Read Luke 2:22-40.
When reading scripture, the words of one of my mentors echoes through my brain: “Stay curious.” She would ask, “Why did the writer include this?” Or, “Why did the writer leave out that?” In our text from Luke, I’ve always wondered why Luke includes five sentences about the Prophet Anna.
36 There was also a prophet, Anna the daughter of Phanuel, of the tribe of Asher. She was of a great age, having lived with her husband for seven years after her marriage, 37 then as a widow to the age of eighty-four. She never left the temple but worshipped there with fasting and prayer night and day. 38 At that moment she came, and began to praise God and to speak about the child to all who were looking for the redemption of Jerusalem.
Sure, there are some theological theories about why she’s included and what her dad’s name and their tribe have to do with everything, but regardless of the theories, I think it’s interesting and totally awesome that this 84-year-old widow is a part of this moment. In fact, when we read the Bible closely, we see lots of women who were doing amazing things. And whether it’s Anna or Mary or Mary Magdalene or Joanna or Phoebe or the woman who wrote the letter to the Hebrews, women were at the backbone of the Jesus movement from Day 1 (but, given the existence and blindspots of #thepatriarchy these prophets and disciples don’t get the recognition they deserve). Okay, before I get all worked up, back to elderly Anna.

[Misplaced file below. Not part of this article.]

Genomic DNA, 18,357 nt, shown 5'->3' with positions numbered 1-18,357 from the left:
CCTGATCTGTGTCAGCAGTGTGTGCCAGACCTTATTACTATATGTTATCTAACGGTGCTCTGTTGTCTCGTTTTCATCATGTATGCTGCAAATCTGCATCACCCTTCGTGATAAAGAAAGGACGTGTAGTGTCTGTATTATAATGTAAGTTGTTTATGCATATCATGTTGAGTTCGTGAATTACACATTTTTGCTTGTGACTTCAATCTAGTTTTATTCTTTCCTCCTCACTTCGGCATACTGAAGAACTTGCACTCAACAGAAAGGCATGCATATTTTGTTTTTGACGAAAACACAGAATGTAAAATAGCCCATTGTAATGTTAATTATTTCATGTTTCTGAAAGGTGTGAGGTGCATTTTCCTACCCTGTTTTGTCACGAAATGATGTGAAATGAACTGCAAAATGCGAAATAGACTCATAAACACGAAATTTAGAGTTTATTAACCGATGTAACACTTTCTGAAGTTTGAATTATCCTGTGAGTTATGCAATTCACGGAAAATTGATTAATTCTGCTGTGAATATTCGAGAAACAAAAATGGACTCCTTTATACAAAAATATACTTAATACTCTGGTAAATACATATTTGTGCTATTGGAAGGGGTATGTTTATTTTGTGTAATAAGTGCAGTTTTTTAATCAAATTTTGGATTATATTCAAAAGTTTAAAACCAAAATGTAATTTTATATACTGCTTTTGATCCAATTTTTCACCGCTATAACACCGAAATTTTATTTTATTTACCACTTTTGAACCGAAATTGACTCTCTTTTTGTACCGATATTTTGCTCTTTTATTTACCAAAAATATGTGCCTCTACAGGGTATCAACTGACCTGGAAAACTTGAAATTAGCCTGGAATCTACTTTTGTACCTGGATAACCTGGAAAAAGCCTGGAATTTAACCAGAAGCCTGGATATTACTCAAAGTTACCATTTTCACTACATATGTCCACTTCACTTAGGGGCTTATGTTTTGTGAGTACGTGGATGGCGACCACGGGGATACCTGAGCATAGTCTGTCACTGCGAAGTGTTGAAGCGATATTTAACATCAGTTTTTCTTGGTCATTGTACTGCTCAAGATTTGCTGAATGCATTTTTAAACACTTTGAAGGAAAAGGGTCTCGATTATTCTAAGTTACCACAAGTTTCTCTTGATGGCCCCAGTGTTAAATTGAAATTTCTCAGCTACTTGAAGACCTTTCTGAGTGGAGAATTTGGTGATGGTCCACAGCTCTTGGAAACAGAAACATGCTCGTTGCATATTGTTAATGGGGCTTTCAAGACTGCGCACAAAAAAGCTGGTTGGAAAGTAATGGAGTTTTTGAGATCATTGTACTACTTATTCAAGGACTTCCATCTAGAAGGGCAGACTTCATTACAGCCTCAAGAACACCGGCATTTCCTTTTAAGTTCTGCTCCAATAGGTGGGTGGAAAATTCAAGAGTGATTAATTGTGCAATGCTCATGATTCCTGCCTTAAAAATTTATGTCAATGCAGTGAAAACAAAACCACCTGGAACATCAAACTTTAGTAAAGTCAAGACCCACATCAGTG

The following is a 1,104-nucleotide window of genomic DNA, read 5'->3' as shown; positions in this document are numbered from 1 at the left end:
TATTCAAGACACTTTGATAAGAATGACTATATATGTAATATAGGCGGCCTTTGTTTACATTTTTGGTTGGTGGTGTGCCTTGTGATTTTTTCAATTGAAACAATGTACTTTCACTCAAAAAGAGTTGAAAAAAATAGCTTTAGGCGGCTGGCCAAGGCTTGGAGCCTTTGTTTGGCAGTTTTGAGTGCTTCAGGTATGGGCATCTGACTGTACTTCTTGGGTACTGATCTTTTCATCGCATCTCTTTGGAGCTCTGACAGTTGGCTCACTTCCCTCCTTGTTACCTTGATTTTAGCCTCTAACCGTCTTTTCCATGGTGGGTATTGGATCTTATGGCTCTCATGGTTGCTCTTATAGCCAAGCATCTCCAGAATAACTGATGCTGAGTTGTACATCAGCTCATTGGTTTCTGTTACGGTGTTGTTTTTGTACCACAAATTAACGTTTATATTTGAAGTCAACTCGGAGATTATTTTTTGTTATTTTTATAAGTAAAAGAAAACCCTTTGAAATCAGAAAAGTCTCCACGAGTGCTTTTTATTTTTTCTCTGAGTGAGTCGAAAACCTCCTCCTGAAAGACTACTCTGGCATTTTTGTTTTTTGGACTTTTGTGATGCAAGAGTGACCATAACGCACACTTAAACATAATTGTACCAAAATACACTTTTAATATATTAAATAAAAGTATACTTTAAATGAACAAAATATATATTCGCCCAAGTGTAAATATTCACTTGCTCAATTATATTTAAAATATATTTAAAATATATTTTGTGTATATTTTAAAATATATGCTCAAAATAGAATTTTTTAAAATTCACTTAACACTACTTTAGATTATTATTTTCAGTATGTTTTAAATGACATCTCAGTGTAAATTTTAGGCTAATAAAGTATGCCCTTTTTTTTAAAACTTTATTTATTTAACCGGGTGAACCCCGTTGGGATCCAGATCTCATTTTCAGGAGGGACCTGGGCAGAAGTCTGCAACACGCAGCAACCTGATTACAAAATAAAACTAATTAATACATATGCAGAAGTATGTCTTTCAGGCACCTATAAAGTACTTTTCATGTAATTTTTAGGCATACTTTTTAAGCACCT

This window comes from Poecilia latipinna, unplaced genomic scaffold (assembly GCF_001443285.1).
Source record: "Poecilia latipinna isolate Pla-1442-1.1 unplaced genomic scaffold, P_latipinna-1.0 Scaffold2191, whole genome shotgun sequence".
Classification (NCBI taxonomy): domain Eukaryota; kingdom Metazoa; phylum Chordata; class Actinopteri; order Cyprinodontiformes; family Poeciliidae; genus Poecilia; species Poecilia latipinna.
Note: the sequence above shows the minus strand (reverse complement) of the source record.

In just those few sentences, Luke illustrates the faithfulness and commitment of this prophet, and it reminds me of all of the older women who have been leaders in the church. Often (yes, largely due to gender-norms and sexism in congregational life) these older women are making the machine of the church move in the background, by writing cards and cooking meals and teaching classes and visiting hospitals and chairing committees and balancing budgets and praying for sick babies and…and…and…being the backbone of the Jesus movement. So take a moment in light of the Christmas season and Epiphany to tell those older women in your life thank you. And then honor them and all of the other prophetesses by working for equality…because in God’s dream, gender norms (especially in church!) need to take a vacation. And not come back.
Pray: Holy God, thank you for the many people who have worked for your glory often in the background, going unnoticed. May we offer our gratitude to them, turn the tables, and by your guidance cultivate your dream of equality. Amen.
Patrick Harley, UKirk Birmingham